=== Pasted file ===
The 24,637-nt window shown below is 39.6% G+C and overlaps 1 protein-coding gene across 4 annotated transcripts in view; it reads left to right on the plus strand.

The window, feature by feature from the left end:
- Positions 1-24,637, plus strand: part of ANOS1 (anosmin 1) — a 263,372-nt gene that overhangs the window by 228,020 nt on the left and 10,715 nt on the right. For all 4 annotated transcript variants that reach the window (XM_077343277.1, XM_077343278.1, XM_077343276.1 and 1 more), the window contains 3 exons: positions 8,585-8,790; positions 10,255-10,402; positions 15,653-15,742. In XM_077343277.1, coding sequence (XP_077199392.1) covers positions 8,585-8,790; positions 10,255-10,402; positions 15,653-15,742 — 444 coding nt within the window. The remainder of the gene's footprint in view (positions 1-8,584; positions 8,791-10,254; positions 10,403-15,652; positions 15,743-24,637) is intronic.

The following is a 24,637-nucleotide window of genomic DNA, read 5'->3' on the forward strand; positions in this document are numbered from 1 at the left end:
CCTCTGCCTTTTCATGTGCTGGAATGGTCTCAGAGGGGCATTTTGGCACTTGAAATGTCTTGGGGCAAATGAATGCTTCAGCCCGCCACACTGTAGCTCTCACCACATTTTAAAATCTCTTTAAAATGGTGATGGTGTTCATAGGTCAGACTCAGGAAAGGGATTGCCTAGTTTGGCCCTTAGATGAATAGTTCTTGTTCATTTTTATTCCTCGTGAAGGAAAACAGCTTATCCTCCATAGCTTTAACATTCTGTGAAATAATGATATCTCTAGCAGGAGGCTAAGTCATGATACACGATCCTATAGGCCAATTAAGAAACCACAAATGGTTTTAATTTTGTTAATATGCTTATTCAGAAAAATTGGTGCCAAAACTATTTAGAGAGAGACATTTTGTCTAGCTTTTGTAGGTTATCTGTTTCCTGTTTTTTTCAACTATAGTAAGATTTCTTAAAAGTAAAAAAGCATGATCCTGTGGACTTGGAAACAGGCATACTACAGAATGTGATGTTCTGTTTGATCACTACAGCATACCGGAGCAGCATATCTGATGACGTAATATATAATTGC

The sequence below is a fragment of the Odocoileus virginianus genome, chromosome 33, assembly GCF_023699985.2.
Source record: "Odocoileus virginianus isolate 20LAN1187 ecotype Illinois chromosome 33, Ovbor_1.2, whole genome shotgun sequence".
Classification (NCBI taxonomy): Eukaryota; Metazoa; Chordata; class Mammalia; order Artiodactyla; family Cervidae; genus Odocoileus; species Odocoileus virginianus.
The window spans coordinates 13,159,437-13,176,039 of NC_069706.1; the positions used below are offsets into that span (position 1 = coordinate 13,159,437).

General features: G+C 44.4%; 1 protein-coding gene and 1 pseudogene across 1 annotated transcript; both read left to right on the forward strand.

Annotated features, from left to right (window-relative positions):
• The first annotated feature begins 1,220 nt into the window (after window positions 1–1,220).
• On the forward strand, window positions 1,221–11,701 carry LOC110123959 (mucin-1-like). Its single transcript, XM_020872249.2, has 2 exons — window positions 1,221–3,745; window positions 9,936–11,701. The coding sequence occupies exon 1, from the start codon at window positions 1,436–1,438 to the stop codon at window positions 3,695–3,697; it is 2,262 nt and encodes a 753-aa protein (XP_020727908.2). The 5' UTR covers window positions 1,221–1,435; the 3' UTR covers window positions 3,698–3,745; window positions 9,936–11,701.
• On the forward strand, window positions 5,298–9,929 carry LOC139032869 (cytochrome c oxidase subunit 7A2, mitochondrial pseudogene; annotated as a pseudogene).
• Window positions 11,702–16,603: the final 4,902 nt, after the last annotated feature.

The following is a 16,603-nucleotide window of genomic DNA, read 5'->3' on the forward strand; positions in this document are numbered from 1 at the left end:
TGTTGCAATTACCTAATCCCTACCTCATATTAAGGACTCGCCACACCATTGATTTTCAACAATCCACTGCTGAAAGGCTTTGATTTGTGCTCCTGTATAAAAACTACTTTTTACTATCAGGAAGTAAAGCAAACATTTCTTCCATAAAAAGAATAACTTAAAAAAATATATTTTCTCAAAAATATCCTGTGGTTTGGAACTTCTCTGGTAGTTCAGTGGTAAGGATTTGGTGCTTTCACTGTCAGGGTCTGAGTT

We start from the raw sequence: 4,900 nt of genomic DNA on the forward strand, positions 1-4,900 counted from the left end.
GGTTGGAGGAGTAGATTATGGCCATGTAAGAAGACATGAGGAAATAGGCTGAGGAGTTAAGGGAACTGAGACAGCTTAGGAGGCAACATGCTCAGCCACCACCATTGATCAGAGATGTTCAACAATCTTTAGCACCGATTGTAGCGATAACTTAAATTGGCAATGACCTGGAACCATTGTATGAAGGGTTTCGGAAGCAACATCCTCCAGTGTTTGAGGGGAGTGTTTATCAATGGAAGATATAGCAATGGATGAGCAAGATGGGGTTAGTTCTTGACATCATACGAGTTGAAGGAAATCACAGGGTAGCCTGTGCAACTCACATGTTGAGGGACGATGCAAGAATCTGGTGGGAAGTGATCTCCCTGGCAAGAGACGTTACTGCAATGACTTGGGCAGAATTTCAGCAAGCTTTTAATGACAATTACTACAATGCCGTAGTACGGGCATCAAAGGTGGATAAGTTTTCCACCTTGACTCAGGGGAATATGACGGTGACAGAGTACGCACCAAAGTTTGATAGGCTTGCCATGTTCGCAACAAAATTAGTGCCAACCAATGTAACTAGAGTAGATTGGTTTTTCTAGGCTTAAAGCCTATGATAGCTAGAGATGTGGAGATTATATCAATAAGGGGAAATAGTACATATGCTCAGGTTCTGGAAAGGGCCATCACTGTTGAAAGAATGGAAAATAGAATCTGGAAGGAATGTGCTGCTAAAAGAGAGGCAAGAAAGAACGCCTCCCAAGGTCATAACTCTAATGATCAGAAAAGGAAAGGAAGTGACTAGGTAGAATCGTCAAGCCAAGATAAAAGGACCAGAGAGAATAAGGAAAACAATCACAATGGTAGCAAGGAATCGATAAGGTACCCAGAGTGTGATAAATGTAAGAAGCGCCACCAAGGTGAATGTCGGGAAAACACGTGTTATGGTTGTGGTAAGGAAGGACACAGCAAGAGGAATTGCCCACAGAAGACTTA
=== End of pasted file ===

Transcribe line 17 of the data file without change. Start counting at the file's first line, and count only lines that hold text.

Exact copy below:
TGTTGCAATTACCTAATCCCTACCTCATATTAAGGACTCGCCACACCATTGATTTTCAACAATCCACTGCTGAAAGGCTTTGATTTGTGCTCCTGTATAAAAACTACTTTTTACTATCAGGAAGTAAAGCAAACATTTCTTCCATAAAAAGAATAACTTAAAAAAATATATTTTCTCAAAAATATCCTGTGGTTTGGAACTTCTCTGGTAGTTCAGTGGTAAGGATTTGGTGCTTTCACTGTCAGGGTCTGAGTT